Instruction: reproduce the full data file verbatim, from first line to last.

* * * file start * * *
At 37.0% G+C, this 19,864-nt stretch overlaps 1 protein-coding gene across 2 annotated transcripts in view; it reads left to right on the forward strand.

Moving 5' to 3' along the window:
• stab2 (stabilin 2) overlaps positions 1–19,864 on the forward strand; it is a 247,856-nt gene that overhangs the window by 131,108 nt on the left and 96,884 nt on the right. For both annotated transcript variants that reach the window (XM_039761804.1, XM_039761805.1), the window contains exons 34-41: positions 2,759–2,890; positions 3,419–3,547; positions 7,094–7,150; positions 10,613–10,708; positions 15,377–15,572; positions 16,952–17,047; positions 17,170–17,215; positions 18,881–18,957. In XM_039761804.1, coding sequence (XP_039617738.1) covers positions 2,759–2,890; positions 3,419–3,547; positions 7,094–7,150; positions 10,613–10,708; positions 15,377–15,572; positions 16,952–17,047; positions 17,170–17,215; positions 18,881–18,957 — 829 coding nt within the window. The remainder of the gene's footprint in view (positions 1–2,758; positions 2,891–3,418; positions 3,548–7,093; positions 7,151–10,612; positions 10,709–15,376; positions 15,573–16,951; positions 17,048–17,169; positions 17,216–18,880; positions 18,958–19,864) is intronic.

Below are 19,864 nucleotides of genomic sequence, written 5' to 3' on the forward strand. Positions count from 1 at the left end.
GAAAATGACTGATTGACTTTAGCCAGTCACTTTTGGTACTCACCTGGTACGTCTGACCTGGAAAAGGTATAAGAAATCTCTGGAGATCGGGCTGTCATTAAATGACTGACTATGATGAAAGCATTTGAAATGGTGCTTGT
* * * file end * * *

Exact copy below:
At 37.0% G+C, this 19,864-nt stretch overlaps 1 protein-coding gene across 2 annotated transcripts in view; it reads left to right on the forward strand.

Moving 5' to 3' along the window:
• stab2 (stabilin 2) overlaps positions 1–19,864 on the forward strand; it is a 247,856-nt gene that overhangs the window by 131,108 nt on the left and 96,884 nt on the right. For both annotated transcript variants that reach the window (XM_039761804.1, XM_039761805.1), the window contains exons 34-41: positions 2,759–2,890; positions 3,419–3,547; positions 7,094–7,150; positions 10,613–10,708; positions 15,377–15,572; positions 16,952–17,047; positions 17,170–17,215; positions 18,881–18,957. In XM_039761804.1, coding sequence (XP_039617738.1) covers positions 2,759–2,890; positions 3,419–3,547; positions 7,094–7,150; positions 10,613–10,708; positions 15,377–15,572; positions 16,952–17,047; positions 17,170–17,215; positions 18,881–18,957 — 829 coding nt within the window. The remainder of the gene's footprint in view (positions 1–2,758; positions 2,891–3,418; positions 3,548–7,093; positions 7,151–10,612; positions 10,709–15,376; positions 15,573–16,951; positions 17,048–17,169; positions 17,216–18,880; positions 18,958–19,864) is intronic.

Below are 19,864 nucleotides of genomic sequence, written 5' to 3' on the forward strand. Positions count from 1 at the left end.
GAAAATGACTGATTGACTTTAGCCAGTCACTTTTGGTACTCACCTGGTACGTCTGACCTGGAAAAGGTATAAGAAATCTCTGGAGATCGGGCTGTCATTAAATGACTGACTATGATGAAAGCATTTGAAATGGTGCTTGT